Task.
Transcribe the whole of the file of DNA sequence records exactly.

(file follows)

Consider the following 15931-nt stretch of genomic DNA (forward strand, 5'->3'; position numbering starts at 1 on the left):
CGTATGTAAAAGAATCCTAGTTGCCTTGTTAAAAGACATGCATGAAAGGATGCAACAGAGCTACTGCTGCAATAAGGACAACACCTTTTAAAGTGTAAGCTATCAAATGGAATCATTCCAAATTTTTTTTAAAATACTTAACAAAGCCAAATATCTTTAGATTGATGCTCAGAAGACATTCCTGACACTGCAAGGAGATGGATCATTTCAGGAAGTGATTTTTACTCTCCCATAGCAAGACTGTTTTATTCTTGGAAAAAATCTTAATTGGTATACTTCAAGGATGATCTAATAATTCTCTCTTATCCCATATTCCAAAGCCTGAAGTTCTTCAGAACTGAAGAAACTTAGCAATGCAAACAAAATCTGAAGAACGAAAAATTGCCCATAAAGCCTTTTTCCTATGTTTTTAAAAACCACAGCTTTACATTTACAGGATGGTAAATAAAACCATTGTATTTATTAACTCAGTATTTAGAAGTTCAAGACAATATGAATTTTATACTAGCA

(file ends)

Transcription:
Consider the following 15931-nt stretch of genomic DNA (forward strand, 5'->3'; position numbering starts at 1 on the left):
CGTATGTAAAAGAATCCTAGTTGCCTTGTTAAAAGACATGCATGAAAGGATGCAACAGAGCTACTGCTGCAATAAGGACAACACCTTTTAAAGTGTAAGCTATCAAATGGAATCATTCCAAATTTTTTTTAAAATACTTAACAAAGCCAAATATCTTTAGATTGATGCTCAGAAGACATTCCTGACACTGCAAGGAGATGGATCATTTCAGGAAGTGATTTTTACTCTCCCATAGCAAGACTGTTTTATTCTTGGAAAAAATCTTAATTGGTATACTTCAAGGATGATCTAATAATTCTCTCTTATCCCATATTCCAAAGCCTGAAGTTCTTCAGAACTGAAGAAACTTAGCAATGCAAACAAAATCTGAAGAACGAAAAATTGCCCATAAAGCCTTTTTCCTATGTTTTTAAAAACCACAGCTTTACATTTACAGGATGGTAAATAAAACCATTGTATTTATTAACTCAGTATTTAGAAGTTCAAGACAATATGAATTTTATACTAGCA